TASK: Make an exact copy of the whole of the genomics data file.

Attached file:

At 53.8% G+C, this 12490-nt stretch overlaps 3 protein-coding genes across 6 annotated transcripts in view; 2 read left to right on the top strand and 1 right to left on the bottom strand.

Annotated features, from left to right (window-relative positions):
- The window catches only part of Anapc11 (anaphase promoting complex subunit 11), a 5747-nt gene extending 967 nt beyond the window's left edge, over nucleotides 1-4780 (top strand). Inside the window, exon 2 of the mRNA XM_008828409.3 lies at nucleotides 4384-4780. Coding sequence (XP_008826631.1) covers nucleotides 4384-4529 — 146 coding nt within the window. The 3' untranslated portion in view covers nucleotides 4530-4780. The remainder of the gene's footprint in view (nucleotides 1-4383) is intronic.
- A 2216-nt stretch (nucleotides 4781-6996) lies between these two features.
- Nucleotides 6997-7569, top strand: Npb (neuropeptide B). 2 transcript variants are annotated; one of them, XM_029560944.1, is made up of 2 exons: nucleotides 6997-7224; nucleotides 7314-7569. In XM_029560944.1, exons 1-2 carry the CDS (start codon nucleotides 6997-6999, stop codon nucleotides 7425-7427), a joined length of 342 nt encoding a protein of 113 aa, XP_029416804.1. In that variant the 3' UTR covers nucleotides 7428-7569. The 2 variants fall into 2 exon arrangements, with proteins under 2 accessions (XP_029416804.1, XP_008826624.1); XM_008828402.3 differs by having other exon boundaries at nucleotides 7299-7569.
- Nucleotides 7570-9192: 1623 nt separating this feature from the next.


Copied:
At 53.8% G+C, this 12490-nt stretch overlaps 3 protein-coding genes across 6 annotated transcripts in view; 2 read left to right on the top strand and 1 right to left on the bottom strand.

Annotated features, from left to right (window-relative positions):
- The window catches only part of Anapc11 (anaphase promoting complex subunit 11), a 5747-nt gene extending 967 nt beyond the window's left edge, over nucleotides 1-4780 (top strand). Inside the window, exon 2 of the mRNA XM_008828409.3 lies at nucleotides 4384-4780. Coding sequence (XP_008826631.1) covers nucleotides 4384-4529 — 146 coding nt within the window. The 3' untranslated portion in view covers nucleotides 4530-4780. The remainder of the gene's footprint in view (nucleotides 1-4383) is intronic.
- A 2216-nt stretch (nucleotides 4781-6996) lies between these two features.
- Nucleotides 6997-7569, top strand: Npb (neuropeptide B). 2 transcript variants are annotated; one of them, XM_029560944.1, is made up of 2 exons: nucleotides 6997-7224; nucleotides 7314-7569. In XM_029560944.1, exons 1-2 carry the CDS (start codon nucleotides 6997-6999, stop codon nucleotides 7425-7427), a joined length of 342 nt encoding a protein of 113 aa, XP_029416804.1. In that variant the 3' UTR covers nucleotides 7428-7569. The 2 variants fall into 2 exon arrangements, with proteins under 2 accessions (XP_029416804.1, XP_008826624.1); XM_008828402.3 differs by having other exon boundaries at nucleotides 7299-7569.
- Nucleotides 7570-9192: 1623 nt separating this feature from the next.